I am going to do a larger degree overview of the DXY, since I have not done one in while, and I have been getting a number of questions about it of late. So, if you are following along, please take a look at the attached monthly chart, as I go through the progression of where I think we are in the larger degree time frames. Full Story

By: JP Koning - 18 June, 2018

In 2014, Singapore stopped printing the mammoth S$10,000 banknote, one of the world's largest value banknotes, citing "risks associated with large value cash transactions." Although it is no longer being printed, the S$10,000, which is worth around US$7,400, remains in circulation and continues to be accepted as legitimate legal tender. But once deposited in the banking system, all S$10,000 notes will be returned to the Monetary Authority of Singapore (MAS)—the institution responsible for issuing notes and setting monetary policy—to be destroyed. With no new ones being created, the supply of S$10,000 can be expected to steadily shrink. Full Story

By: Jordan Roy-Byrne - 18 June, 2018

Fed week is exciting for some. Gold bulls and bugs alike hope the Fed will do something or say something that will trigger a huge move in precious metals. It doesn’t work like that. The Fed follows the market, which for the Fed Funds rate (FFR) is the 2-year yield. The 2-year yield has been screaming higher over the past 12 months and it implies at least another two rate hikes in the future. Full Story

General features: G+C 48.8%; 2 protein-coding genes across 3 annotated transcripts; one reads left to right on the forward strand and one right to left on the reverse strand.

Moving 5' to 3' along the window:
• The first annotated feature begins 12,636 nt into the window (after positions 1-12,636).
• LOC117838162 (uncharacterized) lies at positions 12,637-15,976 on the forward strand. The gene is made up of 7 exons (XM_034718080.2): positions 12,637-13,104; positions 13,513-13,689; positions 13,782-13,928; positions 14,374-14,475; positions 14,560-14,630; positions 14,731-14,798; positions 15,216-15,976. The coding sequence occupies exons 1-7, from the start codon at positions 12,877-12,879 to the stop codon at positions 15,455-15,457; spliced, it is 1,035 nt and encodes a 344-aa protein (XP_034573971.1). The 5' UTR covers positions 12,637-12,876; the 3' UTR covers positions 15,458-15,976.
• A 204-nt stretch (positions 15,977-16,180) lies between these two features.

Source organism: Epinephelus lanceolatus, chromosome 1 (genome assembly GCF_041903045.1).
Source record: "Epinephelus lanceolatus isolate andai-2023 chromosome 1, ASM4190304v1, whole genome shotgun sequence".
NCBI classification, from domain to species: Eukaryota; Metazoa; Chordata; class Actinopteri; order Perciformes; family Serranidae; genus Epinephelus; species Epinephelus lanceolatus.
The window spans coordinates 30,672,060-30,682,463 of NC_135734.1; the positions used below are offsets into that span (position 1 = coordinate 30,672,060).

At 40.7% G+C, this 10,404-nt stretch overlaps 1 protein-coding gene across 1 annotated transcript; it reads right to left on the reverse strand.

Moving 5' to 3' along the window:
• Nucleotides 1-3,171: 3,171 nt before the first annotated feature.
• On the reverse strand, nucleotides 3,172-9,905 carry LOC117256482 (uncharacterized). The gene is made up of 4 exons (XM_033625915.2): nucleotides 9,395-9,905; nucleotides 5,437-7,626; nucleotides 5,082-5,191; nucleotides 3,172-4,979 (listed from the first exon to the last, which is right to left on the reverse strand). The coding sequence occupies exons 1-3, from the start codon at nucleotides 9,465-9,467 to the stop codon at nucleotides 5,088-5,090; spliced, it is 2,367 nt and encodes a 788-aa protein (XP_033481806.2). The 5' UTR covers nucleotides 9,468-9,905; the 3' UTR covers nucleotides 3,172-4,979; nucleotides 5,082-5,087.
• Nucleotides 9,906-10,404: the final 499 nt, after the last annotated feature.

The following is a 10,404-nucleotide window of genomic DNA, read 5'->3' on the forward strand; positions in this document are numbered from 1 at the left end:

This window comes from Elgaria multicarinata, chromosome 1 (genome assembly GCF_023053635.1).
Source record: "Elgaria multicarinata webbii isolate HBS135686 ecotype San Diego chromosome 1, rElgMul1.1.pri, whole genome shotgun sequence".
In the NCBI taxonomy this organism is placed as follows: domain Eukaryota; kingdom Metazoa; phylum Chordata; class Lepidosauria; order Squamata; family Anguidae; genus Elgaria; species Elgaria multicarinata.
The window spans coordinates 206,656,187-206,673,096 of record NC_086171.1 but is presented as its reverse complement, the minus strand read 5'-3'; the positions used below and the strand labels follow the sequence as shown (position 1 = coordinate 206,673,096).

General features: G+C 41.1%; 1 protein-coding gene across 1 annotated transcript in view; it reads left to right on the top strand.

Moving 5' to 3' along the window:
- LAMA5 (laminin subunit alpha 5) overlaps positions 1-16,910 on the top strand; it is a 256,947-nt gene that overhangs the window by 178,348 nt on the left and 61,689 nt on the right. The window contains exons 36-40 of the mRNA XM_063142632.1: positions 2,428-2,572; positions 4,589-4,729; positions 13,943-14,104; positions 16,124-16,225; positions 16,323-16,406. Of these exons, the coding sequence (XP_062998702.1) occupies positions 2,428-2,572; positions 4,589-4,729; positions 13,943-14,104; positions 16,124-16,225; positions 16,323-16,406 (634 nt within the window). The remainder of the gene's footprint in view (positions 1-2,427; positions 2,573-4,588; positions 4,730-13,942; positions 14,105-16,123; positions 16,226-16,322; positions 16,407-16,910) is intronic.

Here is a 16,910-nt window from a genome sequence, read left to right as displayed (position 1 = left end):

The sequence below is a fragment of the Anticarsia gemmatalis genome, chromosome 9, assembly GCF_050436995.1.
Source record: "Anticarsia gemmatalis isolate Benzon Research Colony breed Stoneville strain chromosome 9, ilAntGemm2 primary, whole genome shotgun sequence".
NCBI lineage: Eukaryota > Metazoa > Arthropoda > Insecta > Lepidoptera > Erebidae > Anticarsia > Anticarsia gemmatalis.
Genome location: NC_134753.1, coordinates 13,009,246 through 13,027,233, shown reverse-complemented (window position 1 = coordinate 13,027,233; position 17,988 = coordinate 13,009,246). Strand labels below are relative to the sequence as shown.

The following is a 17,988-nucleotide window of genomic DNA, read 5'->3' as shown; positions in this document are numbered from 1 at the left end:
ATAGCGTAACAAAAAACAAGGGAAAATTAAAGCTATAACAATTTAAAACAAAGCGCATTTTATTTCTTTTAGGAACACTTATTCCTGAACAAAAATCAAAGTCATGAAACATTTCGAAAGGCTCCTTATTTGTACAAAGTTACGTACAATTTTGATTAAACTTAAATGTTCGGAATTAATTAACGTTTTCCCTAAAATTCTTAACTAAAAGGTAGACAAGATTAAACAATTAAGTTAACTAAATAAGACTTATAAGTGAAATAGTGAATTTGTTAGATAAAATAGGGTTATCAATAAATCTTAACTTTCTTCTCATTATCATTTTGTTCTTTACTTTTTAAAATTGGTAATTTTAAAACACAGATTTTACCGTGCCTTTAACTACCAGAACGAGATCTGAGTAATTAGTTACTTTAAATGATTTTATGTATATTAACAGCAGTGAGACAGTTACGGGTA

By: Dave Kranzler - 18 June, 2018

Sifting through Twitter, I came across a curious assertion posited as a reply to a post on “unemployment” on Steph Pomboy’s twitter feed (@spomboy). The tweeter asked, “have you noticed that gold is being dumped?” But was gold “dumped?” Perhaps the tweeter should have qualified the question with the adjective, “paper,” in front of the word “gold.” Full Story

By: - 17 June, 2018

Professor Laurence Kotlikoff, author of the FREE book: You're Hired! says gold and silver investors could emerge victorious.
What could drive PMs prices higher? Our trading "partners" are already starting to make it clear that they don't need us.
Bill Murphy of notes the risk / reward scenario for precious metals investors may have never been this favorable.
The massive JP Morgan silver short position and it's potential to cause an epic short-squeeze, sending the price of silver skyward. Full Story

By: Ed Steer - 17 June, 2018